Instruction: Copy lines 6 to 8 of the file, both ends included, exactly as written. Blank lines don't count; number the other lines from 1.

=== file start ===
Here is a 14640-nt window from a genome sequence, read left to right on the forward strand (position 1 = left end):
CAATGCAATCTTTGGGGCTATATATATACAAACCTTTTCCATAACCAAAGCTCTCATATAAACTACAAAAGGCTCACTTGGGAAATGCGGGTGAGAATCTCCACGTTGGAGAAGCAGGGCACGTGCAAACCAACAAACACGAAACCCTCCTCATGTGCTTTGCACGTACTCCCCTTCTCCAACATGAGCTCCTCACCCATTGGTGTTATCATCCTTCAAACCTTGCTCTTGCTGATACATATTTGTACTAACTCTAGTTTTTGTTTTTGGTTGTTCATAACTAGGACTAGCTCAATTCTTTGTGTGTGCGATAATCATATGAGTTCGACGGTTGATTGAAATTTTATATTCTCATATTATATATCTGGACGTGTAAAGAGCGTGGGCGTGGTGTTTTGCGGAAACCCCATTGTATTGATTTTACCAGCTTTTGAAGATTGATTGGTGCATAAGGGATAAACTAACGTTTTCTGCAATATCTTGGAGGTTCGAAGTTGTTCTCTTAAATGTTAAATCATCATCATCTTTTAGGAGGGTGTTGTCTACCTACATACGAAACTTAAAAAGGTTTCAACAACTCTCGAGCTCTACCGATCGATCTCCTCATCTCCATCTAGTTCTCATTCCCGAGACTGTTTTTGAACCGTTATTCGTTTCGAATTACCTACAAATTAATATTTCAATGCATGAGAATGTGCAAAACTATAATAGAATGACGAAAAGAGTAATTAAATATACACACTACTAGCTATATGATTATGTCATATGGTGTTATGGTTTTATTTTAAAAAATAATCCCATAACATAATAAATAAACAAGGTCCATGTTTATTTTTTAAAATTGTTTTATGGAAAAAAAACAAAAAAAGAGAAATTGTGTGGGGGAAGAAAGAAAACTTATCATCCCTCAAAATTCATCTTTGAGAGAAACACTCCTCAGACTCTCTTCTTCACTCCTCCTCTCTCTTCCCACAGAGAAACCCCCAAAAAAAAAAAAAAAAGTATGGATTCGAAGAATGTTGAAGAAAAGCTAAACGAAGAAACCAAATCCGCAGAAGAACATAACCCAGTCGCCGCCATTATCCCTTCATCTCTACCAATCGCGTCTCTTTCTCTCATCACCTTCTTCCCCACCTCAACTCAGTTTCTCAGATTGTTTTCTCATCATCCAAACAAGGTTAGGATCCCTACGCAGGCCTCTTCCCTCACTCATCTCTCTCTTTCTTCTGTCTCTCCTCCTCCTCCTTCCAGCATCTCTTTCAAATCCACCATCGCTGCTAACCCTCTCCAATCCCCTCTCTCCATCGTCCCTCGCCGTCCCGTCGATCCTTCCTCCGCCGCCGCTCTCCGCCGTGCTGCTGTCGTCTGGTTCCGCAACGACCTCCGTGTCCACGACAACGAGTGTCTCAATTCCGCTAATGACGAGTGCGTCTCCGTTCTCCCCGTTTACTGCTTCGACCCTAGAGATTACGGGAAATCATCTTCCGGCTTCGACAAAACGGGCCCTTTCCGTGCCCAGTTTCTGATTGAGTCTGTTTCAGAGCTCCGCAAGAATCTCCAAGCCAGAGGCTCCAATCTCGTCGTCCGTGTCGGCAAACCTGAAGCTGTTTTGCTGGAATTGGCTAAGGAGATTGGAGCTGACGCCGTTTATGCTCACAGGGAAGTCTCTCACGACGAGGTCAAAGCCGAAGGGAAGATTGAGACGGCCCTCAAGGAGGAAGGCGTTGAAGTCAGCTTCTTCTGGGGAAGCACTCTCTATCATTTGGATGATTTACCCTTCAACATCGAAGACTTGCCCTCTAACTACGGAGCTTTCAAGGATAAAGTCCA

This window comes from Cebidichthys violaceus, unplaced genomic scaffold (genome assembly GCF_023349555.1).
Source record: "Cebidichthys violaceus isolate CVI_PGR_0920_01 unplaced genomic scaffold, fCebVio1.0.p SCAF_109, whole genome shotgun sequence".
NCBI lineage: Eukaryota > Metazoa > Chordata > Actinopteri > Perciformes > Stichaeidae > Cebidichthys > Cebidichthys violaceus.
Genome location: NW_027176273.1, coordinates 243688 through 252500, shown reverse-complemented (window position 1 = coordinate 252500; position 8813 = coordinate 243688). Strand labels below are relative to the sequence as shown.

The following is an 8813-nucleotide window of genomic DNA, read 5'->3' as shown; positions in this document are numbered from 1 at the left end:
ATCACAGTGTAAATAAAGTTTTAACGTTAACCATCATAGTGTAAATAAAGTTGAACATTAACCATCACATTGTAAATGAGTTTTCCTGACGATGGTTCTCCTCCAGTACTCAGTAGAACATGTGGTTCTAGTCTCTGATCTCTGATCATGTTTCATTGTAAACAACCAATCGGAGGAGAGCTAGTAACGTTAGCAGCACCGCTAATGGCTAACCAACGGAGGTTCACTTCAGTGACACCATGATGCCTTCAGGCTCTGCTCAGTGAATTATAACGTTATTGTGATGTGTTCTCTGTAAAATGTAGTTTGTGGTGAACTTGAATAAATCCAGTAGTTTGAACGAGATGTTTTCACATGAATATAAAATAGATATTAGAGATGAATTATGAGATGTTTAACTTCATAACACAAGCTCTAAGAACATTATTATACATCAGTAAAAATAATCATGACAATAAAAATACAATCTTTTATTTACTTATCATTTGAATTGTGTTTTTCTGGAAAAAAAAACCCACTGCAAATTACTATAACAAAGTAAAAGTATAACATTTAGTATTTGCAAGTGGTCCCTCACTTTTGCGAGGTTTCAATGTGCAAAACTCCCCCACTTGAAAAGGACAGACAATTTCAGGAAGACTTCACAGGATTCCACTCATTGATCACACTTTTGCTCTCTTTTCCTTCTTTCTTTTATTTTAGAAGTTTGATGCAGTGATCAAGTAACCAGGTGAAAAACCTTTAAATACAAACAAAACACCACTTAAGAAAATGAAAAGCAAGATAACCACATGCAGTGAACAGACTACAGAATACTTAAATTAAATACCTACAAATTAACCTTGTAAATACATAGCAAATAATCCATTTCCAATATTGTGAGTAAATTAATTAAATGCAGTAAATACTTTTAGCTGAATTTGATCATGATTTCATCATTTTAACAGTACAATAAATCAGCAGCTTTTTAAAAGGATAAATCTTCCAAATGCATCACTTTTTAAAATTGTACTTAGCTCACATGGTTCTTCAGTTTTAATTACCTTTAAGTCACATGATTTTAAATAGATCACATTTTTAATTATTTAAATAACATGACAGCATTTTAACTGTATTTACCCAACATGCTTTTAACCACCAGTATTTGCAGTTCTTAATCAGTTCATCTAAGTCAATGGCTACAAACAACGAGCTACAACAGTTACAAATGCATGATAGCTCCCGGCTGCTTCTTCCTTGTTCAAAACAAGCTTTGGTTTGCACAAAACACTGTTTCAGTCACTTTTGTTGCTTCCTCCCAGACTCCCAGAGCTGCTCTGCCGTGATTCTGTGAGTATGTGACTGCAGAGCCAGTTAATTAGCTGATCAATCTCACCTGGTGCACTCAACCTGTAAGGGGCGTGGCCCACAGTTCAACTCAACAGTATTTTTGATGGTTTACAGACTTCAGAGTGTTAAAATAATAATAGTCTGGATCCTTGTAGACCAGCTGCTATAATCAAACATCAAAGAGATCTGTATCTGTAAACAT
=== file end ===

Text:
Genome location: NW_027176273.1, coordinates 243688 through 252500, shown reverse-complemented (window position 1 = coordinate 252500; position 8813 = coordinate 243688). Strand labels below are relative to the sequence as shown.

The following is an 8813-nucleotide window of genomic DNA, read 5'->3' as shown; positions in this document are numbered from 1 at the left end:
ATCACAGTGTAAATAAAGTTTTAACGTTAACCATCATAGTGTAAATAAAGTTGAACATTAACCATCACATTGTAAATGAGTTTTCCTGACGATGGTTCTCCTCCAGTACTCAGTAGAACATGTGGTTCTAGTCTCTGATCTCTGATCATGTTTCATTGTAAACAACCAATCGGAGGAGAGCTAGTAACGTTAGCAGCACCGCTAATGGCTAACCAACGGAGGTTCACTTCAGTGACACCATGATGCCTTCAGGCTCTGCTCAGTGAATTATAACGTTATTGTGATGTGTTCTCTGTAAAATGTAGTTTGTGGTGAACTTGAATAAATCCAGTAGTTTGAACGAGATGTTTTCACATGAATATAAAATAGATATTAGAGATGAATTATGAGATGTTTAACTTCATAACACAAGCTCTAAGAACATTATTATACATCAGTAAAAATAATCATGACAATAAAAATACAATCTTTTATTTACTTATCATTTGAATTGTGTTTTTCTGGAAAAAAAAACCCACTGCAAATTACTATAACAAAGTAAAAGTATAACATTTAGTATTTGCAAGTGGTCCCTCACTTTTGCGAGGTTTCAATGTGCAAAACTCCCCCACTTGAAAAGGACAGACAATTTCAGGAAGACTTCACAGGATTCCACTCATTGATCACACTTTTGCTCTCTTTTCCTTCTTTCTTTTATTTTAGAAGTTTGATGCAGTGATCAAGTAACCAGGTGAAAAACCTTTAAATACAAACAAAACACCACTTAAGAAAATGAAAAGCAAGATAACCACATGCAGTGAACAGACTACAGAATACTTAAATTAAATACCTACAAATTAACCTTGTAAATACATAGCAAATAATCCATTTCCAATATTGTGAGTAAATTAATTAAATGCAGTAAATACTTTTAGCTGAATTTGATCATGATTTCATCATTTTAACAGTACAATAAATCAGCAGCTTTTTAAAAGGATAAATCTTCCAAATGCATCACTTTTTAAAATTGTACTTAGCTCACATGGTTCTTCAGTTTTAATTACCTTTAAGTCACATGATTTTAAATAGATCACATTTTTAATTATTTAAATAACATGACAGCATTTTAACTGTATTTACCCAACATGCTTTTAACCACCAGTATTTGCAGTTCTTAATCAGTTCATCTAAGTCAATGGCTACAAACAACGAGCTACAACAGTTACAAATGCATGATAGCTCCCGGCTGCTTCTTCCTTGTTCAAAACAAGCTTTGGTTTGCACAAAACACTGTTTCAGTCACTTTTGTTGCTTCCTCCCAGACTCCCAGAGCTGCTCTGCCGTGATTCTGTGAGTATGTGACTGCAGAGCCAGTTAATTAGCTGATCAATCTCACCTGGTGCACTCAACCTGTAAGGGGCGTGGCCCACAGTTCAACTCAACAGTATTTTTGATGGTTTACAGACTTCAGAGTGTTAAAATAATAATAGTCTGGATCCTTGTAGACCAGCTGCTATAATCAAACATCAAAGAGATCTGTATCTGTAAACAT